E-tailers Finally Shedding Image as Crash Dummies

With the 2001 holiday shopping season entering the homestretch, it seems safe to say that most Internet retailers have put to rest their ghosts of Christmas past — namely the ghosts that used to go crash and boom on computers nationwide.

While online merchants were forced to contend with a host of problems during the post-Thanksgiving crunch in the late 1990s (costly Web site outages, inventory shortages, delivery misfires and shoddy customer service), this season by all accounts is shaping up to be a relatively uneventful affair.

“The story here is that there is no story,” Andrew Bartels, research leader for e-business applications and strategies at Giga Information Group, told the E-Commerce Times. “And that’s good news.”

“This is becoming a more mature channel, with more mature players who’ve done this two, three, or four seasons in a row, know what’s involved, and built their technology and business systems to make sure that they don’t go out,” he added.

Lessons Learned

According to Forrester Research director Kate Delhagen, the primary reason why online retailers have encountered so few “train wrecks” thus far boils down to one critical factor: experience.

“People have literally learned from their mistakes or the mistakes of others,” Delhagen told the E-Commerce Times.

“I count the 1997 holidays as the rookie season for most companies; 1998 was still a major learning curve; 1999 as a year of a lot of volume and a lot more mistakes; and 2000 as a fairly mature year when there weren’t many mistakes other than that there were a lot more players,” she added. “This is the fifth holiday season and retailers know from those prior seasons what went wrong.

“In the scheme of things, that’s a short lifecycle, but in the world of e-commerce it’s actually a long time.”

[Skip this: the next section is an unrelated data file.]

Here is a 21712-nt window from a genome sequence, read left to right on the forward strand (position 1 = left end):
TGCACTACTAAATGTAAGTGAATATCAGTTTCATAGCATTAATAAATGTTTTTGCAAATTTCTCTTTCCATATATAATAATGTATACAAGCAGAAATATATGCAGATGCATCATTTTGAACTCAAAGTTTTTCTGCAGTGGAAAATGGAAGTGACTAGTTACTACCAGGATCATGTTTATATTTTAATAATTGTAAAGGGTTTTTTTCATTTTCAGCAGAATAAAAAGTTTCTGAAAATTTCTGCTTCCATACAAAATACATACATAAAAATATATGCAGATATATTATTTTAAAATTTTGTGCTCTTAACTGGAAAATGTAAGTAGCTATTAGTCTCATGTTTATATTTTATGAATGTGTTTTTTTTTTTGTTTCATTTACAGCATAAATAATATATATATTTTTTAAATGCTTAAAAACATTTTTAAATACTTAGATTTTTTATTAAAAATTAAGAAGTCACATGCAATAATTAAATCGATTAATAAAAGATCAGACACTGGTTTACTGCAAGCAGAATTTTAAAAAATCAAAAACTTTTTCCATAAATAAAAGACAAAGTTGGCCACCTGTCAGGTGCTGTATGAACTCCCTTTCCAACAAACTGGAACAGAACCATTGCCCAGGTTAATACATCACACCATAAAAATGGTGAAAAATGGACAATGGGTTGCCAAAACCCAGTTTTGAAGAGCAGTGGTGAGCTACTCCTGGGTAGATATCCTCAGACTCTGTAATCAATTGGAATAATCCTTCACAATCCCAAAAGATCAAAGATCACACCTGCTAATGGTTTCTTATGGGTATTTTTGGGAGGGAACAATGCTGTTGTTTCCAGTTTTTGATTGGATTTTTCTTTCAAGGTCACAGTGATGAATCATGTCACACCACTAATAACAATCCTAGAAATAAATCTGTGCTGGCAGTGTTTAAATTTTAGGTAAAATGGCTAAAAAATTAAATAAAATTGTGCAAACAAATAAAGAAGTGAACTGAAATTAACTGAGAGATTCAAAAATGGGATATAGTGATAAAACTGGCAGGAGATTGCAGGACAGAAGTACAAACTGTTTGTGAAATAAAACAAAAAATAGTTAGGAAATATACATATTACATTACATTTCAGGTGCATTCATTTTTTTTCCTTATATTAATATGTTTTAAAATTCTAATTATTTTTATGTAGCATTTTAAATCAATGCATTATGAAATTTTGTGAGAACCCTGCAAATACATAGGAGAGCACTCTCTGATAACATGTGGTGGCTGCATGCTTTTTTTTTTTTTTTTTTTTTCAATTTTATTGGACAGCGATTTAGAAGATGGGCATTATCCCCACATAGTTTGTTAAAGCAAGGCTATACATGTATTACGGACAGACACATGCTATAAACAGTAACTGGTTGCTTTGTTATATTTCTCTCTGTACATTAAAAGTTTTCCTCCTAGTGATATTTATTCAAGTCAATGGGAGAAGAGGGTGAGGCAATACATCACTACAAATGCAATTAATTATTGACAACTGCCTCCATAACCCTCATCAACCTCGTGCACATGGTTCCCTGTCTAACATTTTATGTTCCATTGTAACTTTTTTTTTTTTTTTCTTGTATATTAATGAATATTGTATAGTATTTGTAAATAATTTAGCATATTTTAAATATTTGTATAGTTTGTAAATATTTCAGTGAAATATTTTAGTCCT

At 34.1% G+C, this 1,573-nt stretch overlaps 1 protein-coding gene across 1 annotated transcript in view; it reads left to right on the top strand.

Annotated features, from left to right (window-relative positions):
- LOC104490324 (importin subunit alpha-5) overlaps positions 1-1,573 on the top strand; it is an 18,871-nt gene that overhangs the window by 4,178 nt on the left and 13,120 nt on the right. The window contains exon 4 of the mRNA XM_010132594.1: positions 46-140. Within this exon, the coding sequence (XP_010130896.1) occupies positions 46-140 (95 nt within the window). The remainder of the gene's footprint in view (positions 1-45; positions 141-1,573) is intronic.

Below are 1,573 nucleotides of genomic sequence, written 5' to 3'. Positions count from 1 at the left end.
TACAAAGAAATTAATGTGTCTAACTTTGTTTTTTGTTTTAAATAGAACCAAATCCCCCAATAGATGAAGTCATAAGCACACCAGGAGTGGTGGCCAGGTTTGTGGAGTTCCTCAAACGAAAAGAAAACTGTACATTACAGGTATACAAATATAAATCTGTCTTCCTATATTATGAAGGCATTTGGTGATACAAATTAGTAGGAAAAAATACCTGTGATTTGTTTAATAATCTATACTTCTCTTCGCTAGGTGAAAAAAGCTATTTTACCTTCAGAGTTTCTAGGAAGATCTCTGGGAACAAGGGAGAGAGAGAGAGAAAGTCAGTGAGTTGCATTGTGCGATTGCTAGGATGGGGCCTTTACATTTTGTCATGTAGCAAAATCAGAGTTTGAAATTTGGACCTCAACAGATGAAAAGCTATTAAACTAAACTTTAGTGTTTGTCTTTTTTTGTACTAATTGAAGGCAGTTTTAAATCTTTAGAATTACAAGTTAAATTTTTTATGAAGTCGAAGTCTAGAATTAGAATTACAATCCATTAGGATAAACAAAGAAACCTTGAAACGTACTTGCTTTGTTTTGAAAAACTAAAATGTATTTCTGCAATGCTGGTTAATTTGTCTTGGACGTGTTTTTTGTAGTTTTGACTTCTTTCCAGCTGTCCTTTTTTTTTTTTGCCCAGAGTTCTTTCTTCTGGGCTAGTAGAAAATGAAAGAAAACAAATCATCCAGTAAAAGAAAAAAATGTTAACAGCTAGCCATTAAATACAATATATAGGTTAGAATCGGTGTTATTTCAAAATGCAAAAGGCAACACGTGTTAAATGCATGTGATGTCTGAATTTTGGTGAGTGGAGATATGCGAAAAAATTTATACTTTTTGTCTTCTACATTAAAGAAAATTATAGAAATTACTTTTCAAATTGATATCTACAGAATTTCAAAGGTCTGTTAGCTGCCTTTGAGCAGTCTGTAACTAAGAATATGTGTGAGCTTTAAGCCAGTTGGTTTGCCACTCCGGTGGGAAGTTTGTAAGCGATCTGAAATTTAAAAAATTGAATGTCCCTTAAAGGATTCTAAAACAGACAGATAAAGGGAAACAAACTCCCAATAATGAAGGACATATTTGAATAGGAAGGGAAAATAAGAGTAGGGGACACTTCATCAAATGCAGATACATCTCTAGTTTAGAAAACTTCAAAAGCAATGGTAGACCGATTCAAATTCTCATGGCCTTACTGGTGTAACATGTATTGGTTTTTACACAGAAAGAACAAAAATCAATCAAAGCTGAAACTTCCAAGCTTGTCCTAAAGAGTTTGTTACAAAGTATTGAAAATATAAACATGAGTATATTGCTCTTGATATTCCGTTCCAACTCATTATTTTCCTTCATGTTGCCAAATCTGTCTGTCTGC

Pressure Cooker

Industry analysts also point out that the shakeout of weaker players who were not able to perform and meet objectives, as well as the absence of new entrants rushing to market for the holiday season, has leveled the playing field, putting considerable demands on the remaining companies to execute.

“They are not only making the case for online retail as a viable channel, but they are also really feeling pressure to perform, knowing that, if they don’t, they too could be out of business, whether they are a pure-play or an online channel of a larger retail entity who’s under the spotlight,” said Delhagen.

“This fear factor has caused people to pay more attention to the right things, including high performance Web sites that surface merchandise that’s in stock, and fulfillment and service of orders in the time frame customers expect,” Delhagen added. “It sounds simple, but so many things can go wrong.”

Managing Growth

An additional factor contributing to the overwhelming absence of performance and operational glitches is the fact that the explosive growth rates in traffic registered in previous years has slowed to a much more manageable level.

“We’re not seeing the year-over-year growth rates of 200 or 300 percent that we used to see before,” said Bartels. “Now it’s more incremental and that means there’s less risk of companies hitting an incredible spike in demand that they hadn’t expected.”